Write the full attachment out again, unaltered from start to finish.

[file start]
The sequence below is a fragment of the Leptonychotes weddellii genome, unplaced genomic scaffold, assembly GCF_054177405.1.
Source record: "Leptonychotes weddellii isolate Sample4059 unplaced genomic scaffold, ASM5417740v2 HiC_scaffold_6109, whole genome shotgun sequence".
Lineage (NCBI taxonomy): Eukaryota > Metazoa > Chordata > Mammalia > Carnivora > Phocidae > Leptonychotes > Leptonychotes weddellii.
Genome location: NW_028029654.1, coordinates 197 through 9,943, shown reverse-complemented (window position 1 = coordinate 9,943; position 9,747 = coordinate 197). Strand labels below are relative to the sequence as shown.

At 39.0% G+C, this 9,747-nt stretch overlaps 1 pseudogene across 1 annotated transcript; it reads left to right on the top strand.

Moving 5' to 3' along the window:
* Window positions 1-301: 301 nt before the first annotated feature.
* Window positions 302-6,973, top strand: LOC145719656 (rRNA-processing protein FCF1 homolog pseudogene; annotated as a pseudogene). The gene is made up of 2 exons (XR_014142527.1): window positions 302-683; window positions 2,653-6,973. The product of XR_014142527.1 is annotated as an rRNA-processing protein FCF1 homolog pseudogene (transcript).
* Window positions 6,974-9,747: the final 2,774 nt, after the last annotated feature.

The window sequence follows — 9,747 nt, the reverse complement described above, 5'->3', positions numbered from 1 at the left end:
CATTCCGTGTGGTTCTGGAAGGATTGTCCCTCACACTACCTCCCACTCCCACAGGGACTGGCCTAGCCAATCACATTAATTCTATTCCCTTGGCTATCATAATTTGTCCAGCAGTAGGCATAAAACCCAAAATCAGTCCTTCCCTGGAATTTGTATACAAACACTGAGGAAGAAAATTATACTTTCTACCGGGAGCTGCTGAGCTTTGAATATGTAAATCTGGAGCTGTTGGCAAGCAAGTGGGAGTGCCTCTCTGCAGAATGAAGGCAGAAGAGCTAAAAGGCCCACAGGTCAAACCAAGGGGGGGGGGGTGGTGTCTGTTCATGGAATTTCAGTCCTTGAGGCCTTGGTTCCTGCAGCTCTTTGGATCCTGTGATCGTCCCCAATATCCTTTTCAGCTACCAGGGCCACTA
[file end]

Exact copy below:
The sequence below is a fragment of the Leptonychotes weddellii genome, unplaced genomic scaffold, assembly GCF_054177405.1.
Source record: "Leptonychotes weddellii isolate Sample4059 unplaced genomic scaffold, ASM5417740v2 HiC_scaffold_6109, whole genome shotgun sequence".
Lineage (NCBI taxonomy): Eukaryota > Metazoa > Chordata > Mammalia > Carnivora > Phocidae > Leptonychotes > Leptonychotes weddellii.
Genome location: NW_028029654.1, coordinates 197 through 9,943, shown reverse-complemented (window position 1 = coordinate 9,943; position 9,747 = coordinate 197). Strand labels below are relative to the sequence as shown.

At 39.0% G+C, this 9,747-nt stretch overlaps 1 pseudogene across 1 annotated transcript; it reads left to right on the top strand.

Moving 5' to 3' along the window:
* Window positions 1-301: 301 nt before the first annotated feature.
* Window positions 302-6,973, top strand: LOC145719656 (rRNA-processing protein FCF1 homolog pseudogene; annotated as a pseudogene). The gene is made up of 2 exons (XR_014142527.1): window positions 302-683; window positions 2,653-6,973. The product of XR_014142527.1 is annotated as an rRNA-processing protein FCF1 homolog pseudogene (transcript).
* Window positions 6,974-9,747: the final 2,774 nt, after the last annotated feature.

The window sequence follows — 9,747 nt, the reverse complement described above, 5'->3', positions numbered from 1 at the left end:
CATTCCGTGTGGTTCTGGAAGGATTGTCCCTCACACTACCTCCCACTCCCACAGGGACTGGCCTAGCCAATCACATTAATTCTATTCCCTTGGCTATCATAATTTGTCCAGCAGTAGGCATAAAACCCAAAATCAGTCCTTCCCTGGAATTTGTATACAAACACTGAGGAAGAAAATTATACTTTCTACCGGGAGCTGCTGAGCTTTGAATATGTAAATCTGGAGCTGTTGGCAAGCAAGTGGGAGTGCCTCTCTGCAGAATGAAGGCAGAAGAGCTAAAAGGCCCACAGGTCAAACCAAGGGGGGGGGGGTGGTGTCTGTTCATGGAATTTCAGTCCTTGAGGCCTTGGTTCCTGCAGCTCTTTGGATCCTGTGATCGTCCCCAATATCCTTTTCAGCTACCAGGGCCACTA